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Animal Rights “What is man without the beast? If the beast were gone, man would die from a great loneliness of spirit. For whatever happens to the beast soon happens to man” (Chief Seattle). While much has been done to protect animals, it is nowhere near what needs to be done to secure their inhabitance on earth and give them their rights. Animals have nerves so they can feel pain and they do suffer so is it right to put them through that by experimenting on them? Additionally if more of the world’s animals are not protected a lot more will be extinct in the coming years. Finally hunting, in almost all areas, is no longer a way to gain food as it used to be, it is now just done for pure sport or “fun“. Should animals have to suffer just to benefit a single race of beings? And what does it feel like to be hunted down in terror and then torn apart while still alive?
In this society, it is under law for all people to have the basic rights under the universal declaration of human rights. As stated, this only benefits humans, where humans rule the world. So where does the rights of animals come from? Many people do not understand animal rights and how we should treat them equally and why. Through animal research and experimentations, humans are getting benefit and gains in the obscene inhumane ways; the poor animals are suffering through pain and distress, even though they have moral status and rights.
"Life, liberty, and the pursuit of happiness; The Declaration of Independence holds these rights to be self-evident and unalienable. In the eighteenth century when these words were written they were called natural rights, today we call them human rights" (McShea 34). The issue of whether or not to grant animal rights such as those that humans retain is a greatly disputed issue. Philosophers, clergyman, and politicians have argued the point of animal rights for years, but without success. Animal right is an extremely intricate issue that involves the question of animal intelligence, animal activist groups, and the pros and cons of granting animals their rights.
A right is a particular way of protecting interests, to say that an interest is protected by a right, is to say that interest is protected against being ignored or violated simple because this will benefit someone else. So what are animal rights? Animal rights are the idea that animals have the same rights as humans, to live free of suffrage, just as important as living individuals, and with the same moral status as humans. However, rights are not absolute in the sense that their protection has no exception. David DeGrazia, the author of many scholarly animal rights books dealing ethical and philosophical issues, explained that animal rights might be unfamiliar to most people because of the daily abuses and killing toward animals that are viewed as socially acceptable, and unconsciously ignored due to normal day-to-day activities and even festivals with animal killings for fun. Animal abuses can be ranged from animal experimentations and testing’s, cosmetic testing’s, live animal shootings, to abuses of farm animals, these abuses are widespread and are considerably immoral and inhumane.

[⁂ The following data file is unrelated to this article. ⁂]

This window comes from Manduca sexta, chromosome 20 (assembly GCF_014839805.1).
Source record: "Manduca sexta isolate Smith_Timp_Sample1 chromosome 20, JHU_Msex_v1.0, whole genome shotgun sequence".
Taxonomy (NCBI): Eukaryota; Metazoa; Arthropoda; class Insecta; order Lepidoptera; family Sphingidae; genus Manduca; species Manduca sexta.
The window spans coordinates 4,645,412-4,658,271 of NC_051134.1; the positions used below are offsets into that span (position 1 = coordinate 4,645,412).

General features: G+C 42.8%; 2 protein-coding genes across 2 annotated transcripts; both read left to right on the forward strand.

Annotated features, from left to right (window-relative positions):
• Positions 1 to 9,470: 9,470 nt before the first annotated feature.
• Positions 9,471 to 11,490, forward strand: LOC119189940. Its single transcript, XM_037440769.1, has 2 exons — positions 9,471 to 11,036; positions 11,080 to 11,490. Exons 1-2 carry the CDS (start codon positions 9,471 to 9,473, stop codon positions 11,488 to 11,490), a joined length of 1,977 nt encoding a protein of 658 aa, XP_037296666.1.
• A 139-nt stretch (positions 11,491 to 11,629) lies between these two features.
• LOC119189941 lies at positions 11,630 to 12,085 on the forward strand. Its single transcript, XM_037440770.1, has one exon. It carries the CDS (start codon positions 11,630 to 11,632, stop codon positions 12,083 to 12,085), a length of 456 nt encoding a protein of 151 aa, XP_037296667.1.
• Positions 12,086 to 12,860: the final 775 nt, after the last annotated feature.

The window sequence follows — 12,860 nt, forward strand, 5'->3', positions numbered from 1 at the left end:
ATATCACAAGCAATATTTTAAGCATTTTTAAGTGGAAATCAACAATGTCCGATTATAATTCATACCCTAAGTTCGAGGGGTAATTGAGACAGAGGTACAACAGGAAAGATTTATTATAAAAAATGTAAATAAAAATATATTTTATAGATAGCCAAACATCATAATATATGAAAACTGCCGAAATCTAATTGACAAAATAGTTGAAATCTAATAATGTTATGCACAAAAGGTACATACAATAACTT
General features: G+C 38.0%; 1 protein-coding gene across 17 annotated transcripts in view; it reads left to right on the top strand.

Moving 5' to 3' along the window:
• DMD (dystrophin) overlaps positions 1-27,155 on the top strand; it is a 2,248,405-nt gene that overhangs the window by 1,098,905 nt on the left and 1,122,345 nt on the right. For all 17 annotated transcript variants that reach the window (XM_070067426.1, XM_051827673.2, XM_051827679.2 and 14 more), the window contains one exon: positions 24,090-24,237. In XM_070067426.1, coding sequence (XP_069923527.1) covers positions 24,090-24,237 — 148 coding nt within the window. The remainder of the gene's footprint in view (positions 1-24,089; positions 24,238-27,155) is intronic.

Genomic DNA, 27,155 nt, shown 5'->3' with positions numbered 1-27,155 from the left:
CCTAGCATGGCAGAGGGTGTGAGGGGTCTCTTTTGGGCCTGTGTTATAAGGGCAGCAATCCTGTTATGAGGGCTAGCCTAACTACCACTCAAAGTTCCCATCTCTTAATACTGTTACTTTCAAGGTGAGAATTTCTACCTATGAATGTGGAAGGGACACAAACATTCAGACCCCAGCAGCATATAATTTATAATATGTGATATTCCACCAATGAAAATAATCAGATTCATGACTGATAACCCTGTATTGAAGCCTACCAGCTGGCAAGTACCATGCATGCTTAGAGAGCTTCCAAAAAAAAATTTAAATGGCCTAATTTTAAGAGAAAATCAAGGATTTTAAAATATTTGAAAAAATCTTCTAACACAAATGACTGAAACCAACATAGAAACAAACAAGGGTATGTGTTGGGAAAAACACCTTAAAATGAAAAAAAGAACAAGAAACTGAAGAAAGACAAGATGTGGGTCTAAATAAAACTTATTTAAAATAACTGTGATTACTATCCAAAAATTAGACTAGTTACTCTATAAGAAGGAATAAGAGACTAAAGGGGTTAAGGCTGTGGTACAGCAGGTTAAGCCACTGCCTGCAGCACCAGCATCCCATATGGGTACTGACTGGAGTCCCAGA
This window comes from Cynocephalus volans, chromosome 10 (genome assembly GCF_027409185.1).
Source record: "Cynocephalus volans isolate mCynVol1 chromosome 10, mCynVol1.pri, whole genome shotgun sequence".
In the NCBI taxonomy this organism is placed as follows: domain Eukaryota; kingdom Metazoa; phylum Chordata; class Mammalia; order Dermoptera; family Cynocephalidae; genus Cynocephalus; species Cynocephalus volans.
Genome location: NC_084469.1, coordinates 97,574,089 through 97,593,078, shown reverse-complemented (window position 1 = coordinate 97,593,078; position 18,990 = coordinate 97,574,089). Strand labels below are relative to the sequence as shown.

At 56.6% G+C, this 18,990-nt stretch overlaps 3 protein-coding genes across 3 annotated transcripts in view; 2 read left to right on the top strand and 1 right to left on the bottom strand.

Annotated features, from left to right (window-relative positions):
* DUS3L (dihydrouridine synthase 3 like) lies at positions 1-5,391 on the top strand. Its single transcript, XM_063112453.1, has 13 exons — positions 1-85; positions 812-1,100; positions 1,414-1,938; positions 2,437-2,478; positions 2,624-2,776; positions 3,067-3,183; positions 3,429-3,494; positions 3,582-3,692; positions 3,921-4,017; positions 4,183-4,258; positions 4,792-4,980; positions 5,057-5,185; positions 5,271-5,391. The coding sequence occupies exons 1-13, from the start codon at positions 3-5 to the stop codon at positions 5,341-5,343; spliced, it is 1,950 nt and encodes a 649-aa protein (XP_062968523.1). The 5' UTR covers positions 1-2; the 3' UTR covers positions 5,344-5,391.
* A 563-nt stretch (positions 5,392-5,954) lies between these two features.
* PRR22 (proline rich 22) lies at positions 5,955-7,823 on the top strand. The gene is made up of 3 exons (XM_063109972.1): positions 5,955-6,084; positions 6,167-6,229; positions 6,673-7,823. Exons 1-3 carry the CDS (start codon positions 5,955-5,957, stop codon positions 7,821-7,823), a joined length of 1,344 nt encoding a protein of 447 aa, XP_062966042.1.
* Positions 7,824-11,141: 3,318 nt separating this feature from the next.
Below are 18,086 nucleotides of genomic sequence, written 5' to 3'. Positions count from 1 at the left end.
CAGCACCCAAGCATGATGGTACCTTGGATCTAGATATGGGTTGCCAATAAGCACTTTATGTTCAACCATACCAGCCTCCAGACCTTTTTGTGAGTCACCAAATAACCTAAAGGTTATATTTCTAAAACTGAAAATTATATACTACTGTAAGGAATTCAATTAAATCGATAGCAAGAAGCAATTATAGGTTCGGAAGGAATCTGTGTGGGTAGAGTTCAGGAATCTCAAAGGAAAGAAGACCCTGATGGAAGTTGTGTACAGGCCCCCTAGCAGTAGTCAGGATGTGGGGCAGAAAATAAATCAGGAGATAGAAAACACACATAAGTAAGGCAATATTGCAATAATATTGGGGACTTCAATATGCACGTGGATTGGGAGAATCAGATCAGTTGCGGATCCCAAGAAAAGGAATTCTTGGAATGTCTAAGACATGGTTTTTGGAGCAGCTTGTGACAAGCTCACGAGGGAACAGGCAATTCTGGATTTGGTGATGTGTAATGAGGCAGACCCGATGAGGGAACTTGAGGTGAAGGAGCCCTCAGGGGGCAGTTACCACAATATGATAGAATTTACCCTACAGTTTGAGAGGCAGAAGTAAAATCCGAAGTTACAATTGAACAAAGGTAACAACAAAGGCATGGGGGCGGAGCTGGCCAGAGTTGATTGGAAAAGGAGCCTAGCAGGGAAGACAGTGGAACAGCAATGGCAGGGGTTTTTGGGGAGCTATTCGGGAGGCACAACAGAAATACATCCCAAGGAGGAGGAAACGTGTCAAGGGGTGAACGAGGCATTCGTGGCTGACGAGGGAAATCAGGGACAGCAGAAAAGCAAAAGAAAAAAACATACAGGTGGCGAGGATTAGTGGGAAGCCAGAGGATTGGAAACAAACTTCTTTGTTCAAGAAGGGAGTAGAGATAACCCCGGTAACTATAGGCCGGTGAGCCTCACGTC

Animals have moral status and moral rights as much as humans does, however it might seem less important compared to humans, even though animals are not thought of as machines and property. As it has been respectfully argued that animals and humans are individuals, where both are living creatures, but because of the idea that they cannot think rationally or abstractly, that makes many believe it to be acceptable to treat them as property. Even young children or mentally handicapped people cannot think rationally or abstractly, yet no one would think of putting them through biomedical experiments, or a source of food. Having no obvious logical connection between these “facts” and the judgment that it would be wrong to do something’s to humans that it would not be wrong to do to animals. Animals do not exist for humans and our uses; they have the same moral status as humans and are to be treated well with respect, for their own sake, because they have moral importance in their own right, not having relations with humans. Many animals are treated as mere property and resources, causing an unbalanced and unhealthy relationship. And because of the mistreatment of animals in cruel acts, in the long run, many humans might be mistreated also, to the point of how animals are now being treated. Many believe that an animal’s moral status is of less than a human’s, yet still allowing animals to have moral rights. Humans believe that we are special and unique, different from what we classified as “animals”. Whatever attributed to the idea that we are different than other living creatures has been discovered, as there are no characteristics to distinguish humans from animals. All traits that were once believed to be different are found throughout other species. If intelligence was to set apart the difference, children, the elderly, mentally retarded people would also be classified as “animals”, yet this has nothing to do with the moral statuses of animals, and they are still not to be mistreated. Psychologists around the world, who have studied nonhuman primates, argue that these animals possess the capacity to communicate. They go on to explain that a communication barrier is all that separates humans from animals. If they bridged that barrier, then humans could talk with animals. Beatrice and Robert Gardner, two psychologists of the University of Nevada, realized that the pharynx and larynx of the chimpanzee are not suited for human speech. Since chimpanzees are far superior to humans in manual dexterity, the Garners decided to try to teach chimpanzees American Sign Language or Ameslan. The Gardners and others studied these chimpanzees, Washoe, Lucy, and Lana. These three chimpanzees learned to use and could display a working vocabulary of 100 to 200 words. They also distinguished between different grammatical patterns and syntaxes (Sagan 615). Besides distinguishing, the chimpanzees also inventively constructed new words and phrases. For example, when Washoe first saw a duck land on water, she gestured "water bird," which is the same phrase used in English. Washoe invented that gesture for the occasion (Sagan 615). Lucy also displayed her creative mind by signing "candy drink" after tasting a watermelon. The description "candy drink" is essentially the same word form as the English "water melon" (Sagan 615).